United Kingdom (.uk)
Christine Pemberton, 61, Writer-Blogger in Delhi
In India: 15 years I always knew India would be our retirement home. And here we are, after nearly 30 years of wandering the globe together, Indian husband, TCK (third culture kid) children, and me, British and a senior citizen. India has changed beyond belief since I first came here 32 years ago, to work in what was then Bombay. By and large, the changes are good. I shudder when I think of the parlous state of the phones back then. Just about anything you want/have to have/need/don’t really need but would like to buy is available here, often cheaper than overseas. Materially speaking, we don’t really want for anything now here in India. What hasn’t kept pace at all is the civic and societal responsibility that comes with growing affluence. Delhi is a bizarre, unsettling mix of glittering malls and squalid fil­thy streets, of uber-expensive cars and potholed roads, of World Heritage Sites of heartstopping glory and pavement dwellers. Where India trumps the West hands down is in her respect for and care of her elders, and as I grow old here, I feel neither marginalised nor isolated. India is simply too big, too friendly, too welcoming, too noisy to let anyone feel lonely or ignored. It is a good country in which to be an auntyji.

India-born blogger Om Malik

Tribhuvan Tiwari

Bangladeshi mourners carry the coffin containing the body of blogger Rajib Haider, 30, for funeral in Dhaka, Bangladesh. Haidar had been critical of the Islamic group Jamaat-e-Islami, whose leader Abdul Quader Mollah was recently given a life sentence for his role in the killing of 381 civilians during the nation’s 1971 war for independence from Pakistan. Thousands of university students and other activists demanding his execution have accused the fundamentalist party of killing Haider last evening while he was returning home, according to news reports.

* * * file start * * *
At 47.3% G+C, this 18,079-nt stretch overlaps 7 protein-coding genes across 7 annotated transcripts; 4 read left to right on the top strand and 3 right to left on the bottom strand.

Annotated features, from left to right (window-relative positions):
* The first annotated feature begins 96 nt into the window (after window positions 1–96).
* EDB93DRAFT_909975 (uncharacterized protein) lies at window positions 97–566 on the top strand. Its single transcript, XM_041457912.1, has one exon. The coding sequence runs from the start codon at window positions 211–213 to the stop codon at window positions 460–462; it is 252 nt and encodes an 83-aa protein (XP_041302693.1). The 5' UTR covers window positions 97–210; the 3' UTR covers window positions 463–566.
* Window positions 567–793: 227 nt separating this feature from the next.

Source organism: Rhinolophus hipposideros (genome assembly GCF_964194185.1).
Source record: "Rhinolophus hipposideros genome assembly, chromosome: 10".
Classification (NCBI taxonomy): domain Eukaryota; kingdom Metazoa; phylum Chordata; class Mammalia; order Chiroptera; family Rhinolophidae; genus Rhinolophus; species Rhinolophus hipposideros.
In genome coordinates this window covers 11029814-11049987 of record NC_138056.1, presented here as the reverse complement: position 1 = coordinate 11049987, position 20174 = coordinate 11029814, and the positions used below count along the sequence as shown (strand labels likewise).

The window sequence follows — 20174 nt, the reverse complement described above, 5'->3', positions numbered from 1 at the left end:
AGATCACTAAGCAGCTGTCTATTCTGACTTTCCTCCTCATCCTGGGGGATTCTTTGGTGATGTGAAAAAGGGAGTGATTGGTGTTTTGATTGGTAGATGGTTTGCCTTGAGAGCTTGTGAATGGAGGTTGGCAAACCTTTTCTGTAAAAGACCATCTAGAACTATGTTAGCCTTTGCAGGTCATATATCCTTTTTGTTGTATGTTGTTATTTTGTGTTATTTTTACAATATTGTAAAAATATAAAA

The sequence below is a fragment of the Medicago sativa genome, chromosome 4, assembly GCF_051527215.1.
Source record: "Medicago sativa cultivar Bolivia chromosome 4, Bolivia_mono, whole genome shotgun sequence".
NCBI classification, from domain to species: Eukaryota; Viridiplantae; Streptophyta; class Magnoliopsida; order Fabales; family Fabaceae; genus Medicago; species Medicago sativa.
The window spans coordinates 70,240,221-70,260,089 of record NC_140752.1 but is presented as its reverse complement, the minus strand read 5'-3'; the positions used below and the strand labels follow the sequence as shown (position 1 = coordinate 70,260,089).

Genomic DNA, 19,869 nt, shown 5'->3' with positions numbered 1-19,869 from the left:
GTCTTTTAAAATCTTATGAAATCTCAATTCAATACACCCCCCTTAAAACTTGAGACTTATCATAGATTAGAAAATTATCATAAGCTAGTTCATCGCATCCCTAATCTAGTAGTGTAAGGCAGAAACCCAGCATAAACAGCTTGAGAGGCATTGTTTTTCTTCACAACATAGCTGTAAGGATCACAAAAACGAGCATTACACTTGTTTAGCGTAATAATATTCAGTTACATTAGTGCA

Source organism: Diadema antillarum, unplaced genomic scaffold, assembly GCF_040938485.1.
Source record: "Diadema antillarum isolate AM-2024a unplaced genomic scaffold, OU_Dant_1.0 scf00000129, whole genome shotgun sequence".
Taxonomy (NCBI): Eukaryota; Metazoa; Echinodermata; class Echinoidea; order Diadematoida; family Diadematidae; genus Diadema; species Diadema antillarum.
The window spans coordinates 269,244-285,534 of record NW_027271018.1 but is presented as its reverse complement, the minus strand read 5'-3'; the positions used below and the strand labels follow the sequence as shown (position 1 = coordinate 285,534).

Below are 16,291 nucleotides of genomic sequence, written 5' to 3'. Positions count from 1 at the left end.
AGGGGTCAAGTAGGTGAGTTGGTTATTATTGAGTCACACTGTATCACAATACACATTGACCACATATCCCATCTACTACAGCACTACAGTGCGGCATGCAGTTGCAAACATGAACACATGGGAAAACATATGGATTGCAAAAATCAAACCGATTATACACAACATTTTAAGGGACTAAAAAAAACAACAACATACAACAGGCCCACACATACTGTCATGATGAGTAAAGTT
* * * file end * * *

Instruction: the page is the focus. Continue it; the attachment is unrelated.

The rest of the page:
AP Photo/ Pavel Rahman

India-born blogger Om Malik

Tribhuvan Tiwari

The typhoon that killed 31 people, displacing 60,000 families, and leaving a trail of destruction in its wake in Philippines in late September ended up leaving Philippines Department of Public Works and Highways officials redfaced after it was discovered they had Photoshopped three officials into a photo. The photo of three engineers purportedly inspecting damage wrought by Typhoon Nesat in Manila Bay went viral thanks to a Photoshop error that created the impression they were floating. Hear it directly from the blogger who discovered the "floating engineers". Other bloggers soon joined in and got in on the act  — the three were Photoshopped into dozens of other fake images in a host of unlikely settings, including The Beatles' at Abbey Road and Da Vinci's painting of The Last Supper.